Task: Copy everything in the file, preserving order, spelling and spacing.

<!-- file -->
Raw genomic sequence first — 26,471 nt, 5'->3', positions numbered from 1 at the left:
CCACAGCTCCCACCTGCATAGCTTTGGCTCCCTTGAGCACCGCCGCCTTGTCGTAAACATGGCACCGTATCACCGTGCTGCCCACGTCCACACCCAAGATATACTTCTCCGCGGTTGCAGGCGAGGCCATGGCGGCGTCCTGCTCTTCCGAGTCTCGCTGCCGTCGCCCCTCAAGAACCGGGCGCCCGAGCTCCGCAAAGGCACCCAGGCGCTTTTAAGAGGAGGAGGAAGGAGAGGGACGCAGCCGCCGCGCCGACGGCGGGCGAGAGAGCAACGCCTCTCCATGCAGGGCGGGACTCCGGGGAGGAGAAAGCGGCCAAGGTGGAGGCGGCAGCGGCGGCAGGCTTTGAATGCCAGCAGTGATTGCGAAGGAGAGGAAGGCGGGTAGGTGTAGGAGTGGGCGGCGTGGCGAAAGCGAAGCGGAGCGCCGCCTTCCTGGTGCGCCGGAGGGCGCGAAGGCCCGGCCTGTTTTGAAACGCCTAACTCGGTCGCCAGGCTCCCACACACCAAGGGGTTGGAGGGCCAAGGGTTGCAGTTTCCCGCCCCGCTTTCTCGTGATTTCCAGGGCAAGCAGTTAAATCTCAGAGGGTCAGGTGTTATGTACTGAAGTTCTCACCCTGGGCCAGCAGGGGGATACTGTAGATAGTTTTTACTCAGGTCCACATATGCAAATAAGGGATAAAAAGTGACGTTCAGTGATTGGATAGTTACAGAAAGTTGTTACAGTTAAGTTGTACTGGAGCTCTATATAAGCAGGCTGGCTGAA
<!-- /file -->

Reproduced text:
Raw genomic sequence first — 26,471 nt, 5'->3', positions numbered from 1 at the left:
CCACAGCTCCCACCTGCATAGCTTTGGCTCCCTTGAGCACCGCCGCCTTGTCGTAAACATGGCACCGTATCACCGTGCTGCCCACGTCCACACCCAAGATATACTTCTCCGCGGTTGCAGGCGAGGCCATGGCGGCGTCCTGCTCTTCCGAGTCTCGCTGCCGTCGCCCCTCAAGAACCGGGCGCCCGAGCTCCGCAAAGGCACCCAGGCGCTTTTAAGAGGAGGAGGAAGGAGAGGGACGCAGCCGCCGCGCCGACGGCGGGCGAGAGAGCAACGCCTCTCCATGCAGGGCGGGACTCCGGGGAGGAGAAAGCGGCCAAGGTGGAGGCGGCAGCGGCGGCAGGCTTTGAATGCCAGCAGTGATTGCGAAGGAGAGGAAGGCGGGTAGGTGTAGGAGTGGGCGGCGTGGCGAAAGCGAAGCGGAGCGCCGCCTTCCTGGTGCGCCGGAGGGCGCGAAGGCCCGGCCTGTTTTGAAACGCCTAACTCGGTCGCCAGGCTCCCACACACCAAGGGGTTGGAGGGCCAAGGGTTGCAGTTTCCCGCCCCGCTTTCTCGTGATTTCCAGGGCAAGCAGTTAAATCTCAGAGGGTCAGGTGTTATGTACTGAAGTTCTCACCCTGGGCCAGCAGGGGGATACTGTAGATAGTTTTTACTCAGGTCCACATATGCAAATAAGGGATAAAAAGTGACGTTCAGTGATTGGATAGTTACAGAAAGTTGTTACAGTTAAGTTGTACTGGAGCTCTATATAAGCAGGCTGGCTGAA